LEMP is an open-source software stack (its name is derived from the popular LAMP stack that stands from Linux Apache MySQL PHP) only that in this case Apache web server component is replaced with nginx (pronounced "engine x," providing the "E" in LEMP) to increase the ability of the server to scale in response to demand. This article we are using Ubuntu 14.04 version for installation and you could try on your vps or cloud servers.
Installing MySQL and PHP
Let's start by installing MySQL with support for PHP and the fast-cgi package. You can use the apt-get command to get the latest version of the packages from the repository:
$ sudo apt-get install mysql-server php5-mysql php5-fpm
Nginx (pronounced engine-x) is a popular free, open-source, high-performance HTTP server and reverse proxy. Nginx is known for its high performance, stability, rich feature set, simple configuration, and low resource consumption. Nginx is one of a handful of servers written to address the C10K problem and instead it doesn't rely on threads to handle requests, it uses a much more scalable event-driven architecture. This architecture uses small, but more importantly, predictable amounts of memory under load.
Nginx is available on most Linux distribution, so you can easily install it from the repository, on Debian/Ubuntu based systems you can install it using the following command:
$ sudo apt-get install nginx
Next we will have to configure nginx to work with MySQL and PHP, to do this you will have to modify the "/etc/nginx/sites-available/default" file using your favorite text editor. First you will need to add "index.php" to the index (marked with blue), next change the server_name directive to your own domain name, we used linoxide in this example (marked with green) and finally uncomment the PHP section by removing the "#" in front of the code (marked with yellow). The file should look something like this:
After you finish editing the config file you will have to reload nginx using the following command:
$ sudo /etc/init.d/nginx reload
Now you can use your favorite browser to access the newly installed nginx server by pointing to the server domain name or IP address.
WordPress is a free and open source blogging tool and a content management system based on PHP and MySQL. It is by far the most used blogging platform in the world and one of the most used CMS today. WordPress was used by more than 22.0% of the top 10 million websites as of August 2013.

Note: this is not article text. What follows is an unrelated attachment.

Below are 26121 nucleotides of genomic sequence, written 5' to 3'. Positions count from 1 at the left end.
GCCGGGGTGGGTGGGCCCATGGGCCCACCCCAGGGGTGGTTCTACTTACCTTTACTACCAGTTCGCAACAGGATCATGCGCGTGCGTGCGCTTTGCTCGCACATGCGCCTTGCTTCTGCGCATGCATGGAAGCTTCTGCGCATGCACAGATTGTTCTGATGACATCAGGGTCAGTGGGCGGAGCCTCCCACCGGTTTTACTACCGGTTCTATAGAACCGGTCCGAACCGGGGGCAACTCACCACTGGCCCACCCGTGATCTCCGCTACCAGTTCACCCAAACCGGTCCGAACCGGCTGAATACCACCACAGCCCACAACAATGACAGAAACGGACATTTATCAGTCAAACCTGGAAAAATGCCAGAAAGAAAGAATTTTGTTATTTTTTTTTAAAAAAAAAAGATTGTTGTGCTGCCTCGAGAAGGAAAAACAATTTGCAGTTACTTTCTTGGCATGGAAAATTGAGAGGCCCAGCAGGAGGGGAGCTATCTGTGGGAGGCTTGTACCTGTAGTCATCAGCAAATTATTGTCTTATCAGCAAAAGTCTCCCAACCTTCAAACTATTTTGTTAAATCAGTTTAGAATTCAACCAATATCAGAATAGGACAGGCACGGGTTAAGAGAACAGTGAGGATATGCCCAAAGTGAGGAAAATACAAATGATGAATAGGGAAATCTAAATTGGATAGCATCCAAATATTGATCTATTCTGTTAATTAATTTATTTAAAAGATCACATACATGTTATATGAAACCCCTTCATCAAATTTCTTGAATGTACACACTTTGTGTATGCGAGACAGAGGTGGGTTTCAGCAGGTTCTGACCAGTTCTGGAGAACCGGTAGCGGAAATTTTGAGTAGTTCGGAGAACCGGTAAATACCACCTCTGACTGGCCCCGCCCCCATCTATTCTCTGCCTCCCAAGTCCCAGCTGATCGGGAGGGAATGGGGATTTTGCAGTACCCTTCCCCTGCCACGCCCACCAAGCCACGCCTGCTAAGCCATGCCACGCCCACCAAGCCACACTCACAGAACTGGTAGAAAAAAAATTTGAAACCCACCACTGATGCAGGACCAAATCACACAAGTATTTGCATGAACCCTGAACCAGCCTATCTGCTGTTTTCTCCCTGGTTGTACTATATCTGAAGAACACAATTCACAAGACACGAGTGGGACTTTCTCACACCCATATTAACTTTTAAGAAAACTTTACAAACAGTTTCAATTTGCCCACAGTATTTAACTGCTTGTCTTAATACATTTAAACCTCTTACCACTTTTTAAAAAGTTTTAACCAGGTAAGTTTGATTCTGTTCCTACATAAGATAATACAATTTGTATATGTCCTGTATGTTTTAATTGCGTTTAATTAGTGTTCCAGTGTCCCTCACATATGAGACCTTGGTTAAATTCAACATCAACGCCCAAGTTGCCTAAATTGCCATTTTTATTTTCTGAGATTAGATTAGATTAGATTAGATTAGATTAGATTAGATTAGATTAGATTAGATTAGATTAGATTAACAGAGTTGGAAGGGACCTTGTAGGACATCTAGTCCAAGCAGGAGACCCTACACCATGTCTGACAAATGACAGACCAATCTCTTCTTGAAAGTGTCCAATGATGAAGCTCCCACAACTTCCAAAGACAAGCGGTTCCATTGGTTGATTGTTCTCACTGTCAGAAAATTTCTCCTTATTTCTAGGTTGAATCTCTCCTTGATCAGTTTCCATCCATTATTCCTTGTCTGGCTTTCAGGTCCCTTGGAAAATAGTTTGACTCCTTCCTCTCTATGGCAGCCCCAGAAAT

Installing WordPress is easy, first you will have to download the package from the WordPress Download Section in the nginx directory using with wget like this:
$ cd /usr/share/nginx/html
$ sudo wget http://wordpress.org/latest.tar.gz
$ sudo tar zxvf latest.tar.gz --strip-components=1
Then using the sudo command set the permissions so you will be able to modify the files and allow the web server to access them as well like this:
$ sudo chown -R lemp276 *
$ sudo chgrp -R www-data *
Next we will have to create a database and username for our WordPress installation, to do so follow the next steps:
Note: This will create a database named wordpress with a username named wordpress and the password "foopassword", you can use your own database names and you will have to use your own password.
$ mysql -u root -p
mysql> CREATE DATABASE wordpress;
mysql> GRANT ALL PRIVILEGES ON wordpress.* TO "wordpress"@"localhost" IDENTIFIED BY "foopassword";
mysql> FLUSH PRIVILEGES;
Rename the wp-config-sample.php file to wp-config.php and using your favorite text editor you will need to add the name of your database, mysql username and password to the config file, it should look like this:
You can now go to your favorite browser and use your IP or hostname to access the new WordPress installation, it will ask you for the website name and the username you want to use with WordPress:
After you finish with that it will quickly setup WordPress:
Now you will just have to use your WordPress username and password to log in:
It will point you to your freshly installed WordPress running on nginx:
Congratulations you now have a fully working installation of WordPress on the LEMP stack.